Bombardier Aerospace has begun assembly of the first Flight Test Vehicle (FTV1) for the all-new CSeries airliner. Bearing Serial Number 50001, FTV1 is located at the company’s manufacturing facility at Mirabel, Québec.
Bombardier Aerospace, Belfast manufactured the centre fuselage for FTV1, while the forward and aft fuselage sections, as well as the cockpit, were supplied by Bombardier’s St-Laurent, Québec facility. The rear barrel was supplied by Shenyang Aircraft Corporation (SAC), a subsidiary of the state-owned aviation
industrial entity, China Aviation Industry Corporation (AVIC).
Bombardier has also received the first CSeries aircraft wings from Belfast and they have been mated to the test airframe that will be used during the Complete Airframe Static Test (CAST). Bombardier Aerospace, Belfast is responsible for the design, manufacture and integration of the advanced composite wings for the CS100 and CS300 jets, including all flight control surfaces and high-lift systems.
The use of composites in such a large structure as the wing provides weight savings, but additional benefits to customers include fewer inspections and therefore lower maintenance costs thanks to the corrosion-resistant properties and fatigue strength of the composite material. The composite manufacturing process being employed at Bombardier Aerospace, Belfast also permits
a high degree of accuracy and smoothness to minimize drag and reduce fuel burn.
As in the production of the CSeries aircraft’s wings, Bombardier has capitalized on its expertise in composites technology in the aircraft’s aft fuselage. For the aft fuselage and pressure dome, the company is utilizing Automated
Fibre Placement (AFP) techniques. Bombardier’s adaptation of AFP technology, which is also using robotics technology, has benefited from the largest collaborative aircraft structures demonstration project initiated by Canada’s National Research Council to advance AFP use in the aerospace industry.
The carbon-fibre wings for both the CS100 and CS300 aircraft have an approximate area of 1,209 square feet (112.3 m2) and a span of 115 feet 1 inch (35.1 m). While some of the internal parts of the wings of the two models are different, they have the same aerodynamic profile.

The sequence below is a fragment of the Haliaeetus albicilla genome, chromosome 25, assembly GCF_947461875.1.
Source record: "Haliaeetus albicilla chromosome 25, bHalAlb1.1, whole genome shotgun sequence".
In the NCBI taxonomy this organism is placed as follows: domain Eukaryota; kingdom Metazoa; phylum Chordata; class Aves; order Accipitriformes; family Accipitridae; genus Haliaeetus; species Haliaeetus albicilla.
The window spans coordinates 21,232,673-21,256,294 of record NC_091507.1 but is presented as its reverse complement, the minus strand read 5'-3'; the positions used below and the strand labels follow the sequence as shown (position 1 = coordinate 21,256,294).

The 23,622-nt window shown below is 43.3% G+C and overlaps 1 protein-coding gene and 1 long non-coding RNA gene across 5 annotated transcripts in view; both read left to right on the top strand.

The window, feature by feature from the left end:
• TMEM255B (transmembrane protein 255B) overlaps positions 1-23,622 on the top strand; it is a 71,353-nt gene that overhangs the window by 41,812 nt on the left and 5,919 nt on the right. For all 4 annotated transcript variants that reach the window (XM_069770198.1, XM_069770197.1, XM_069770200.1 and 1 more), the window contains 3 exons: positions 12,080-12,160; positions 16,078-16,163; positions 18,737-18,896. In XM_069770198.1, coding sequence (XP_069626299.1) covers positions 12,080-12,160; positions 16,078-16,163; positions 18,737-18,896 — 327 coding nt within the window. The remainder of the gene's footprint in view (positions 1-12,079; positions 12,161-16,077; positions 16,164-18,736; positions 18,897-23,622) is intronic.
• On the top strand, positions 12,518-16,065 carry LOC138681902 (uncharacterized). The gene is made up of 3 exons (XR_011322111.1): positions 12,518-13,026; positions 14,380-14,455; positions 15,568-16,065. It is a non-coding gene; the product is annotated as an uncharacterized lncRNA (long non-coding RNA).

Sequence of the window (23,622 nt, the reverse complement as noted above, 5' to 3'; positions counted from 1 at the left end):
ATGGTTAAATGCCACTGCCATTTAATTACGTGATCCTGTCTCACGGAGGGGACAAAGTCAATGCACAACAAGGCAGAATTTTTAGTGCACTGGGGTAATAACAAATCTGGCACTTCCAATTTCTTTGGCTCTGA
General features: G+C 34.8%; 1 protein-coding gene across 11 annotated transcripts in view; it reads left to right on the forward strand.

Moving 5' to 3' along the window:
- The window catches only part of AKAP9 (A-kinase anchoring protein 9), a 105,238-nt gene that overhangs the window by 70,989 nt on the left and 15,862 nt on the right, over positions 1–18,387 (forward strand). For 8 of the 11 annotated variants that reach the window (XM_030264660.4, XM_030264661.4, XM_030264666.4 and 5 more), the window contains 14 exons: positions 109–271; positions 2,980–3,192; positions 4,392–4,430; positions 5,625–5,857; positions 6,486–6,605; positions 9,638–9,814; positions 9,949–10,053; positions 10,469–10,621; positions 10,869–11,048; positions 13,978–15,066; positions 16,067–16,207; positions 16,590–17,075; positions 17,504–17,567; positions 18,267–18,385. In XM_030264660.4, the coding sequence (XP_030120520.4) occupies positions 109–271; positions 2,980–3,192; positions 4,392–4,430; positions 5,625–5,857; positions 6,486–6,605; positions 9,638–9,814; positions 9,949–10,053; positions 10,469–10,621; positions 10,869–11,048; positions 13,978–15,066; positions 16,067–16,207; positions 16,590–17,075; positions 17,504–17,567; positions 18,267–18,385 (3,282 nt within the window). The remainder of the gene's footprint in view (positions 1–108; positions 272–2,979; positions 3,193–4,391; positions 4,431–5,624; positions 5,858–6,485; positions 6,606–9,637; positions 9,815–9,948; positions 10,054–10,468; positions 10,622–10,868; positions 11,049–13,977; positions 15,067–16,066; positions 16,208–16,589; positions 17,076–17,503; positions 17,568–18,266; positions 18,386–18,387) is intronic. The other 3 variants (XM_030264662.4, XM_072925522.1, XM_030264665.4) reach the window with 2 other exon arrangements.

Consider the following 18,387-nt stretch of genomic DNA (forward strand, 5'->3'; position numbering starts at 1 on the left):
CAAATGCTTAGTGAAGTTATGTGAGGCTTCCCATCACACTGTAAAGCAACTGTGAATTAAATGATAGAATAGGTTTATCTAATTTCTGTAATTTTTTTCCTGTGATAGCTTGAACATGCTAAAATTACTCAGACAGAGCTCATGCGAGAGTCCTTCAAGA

In other CSeries aircraft developments, testing of the avionics, electrical, flight control, fly-by-wire, hydraulic, landing gear and wiring systems for the CSeries aircraft, as well as virtual flights, continue at Mirabel on “Aircraft 0” (Aircraft Zero) the on-the-ground Integrated Systems Test and Certification Rig
“The CAST, FTV1 and ‘Aircraft 0’ are all key elements in the testing and development of the CSeries aircraft and we are delighted with the progress on each of these three test programs,” said Rob Dewar, Vice-president and General Manager, CSeries, Bombardier Commercial Aircraft. “‘Aircraft 0’ is permitting us to validate the CSeries aircraft’s systems in an efficient, on-the-ground setting that allows us to work seven days a week, 24 hours a day. Our findings will allow us to optimize the time spent in the flight test program. The integrated systems tests on ‘Aircraft 0’ are designed to mitigate risks and provide the necessary reliability before first flight. To date, tests have shown no unexpected results and all is going as planned.”
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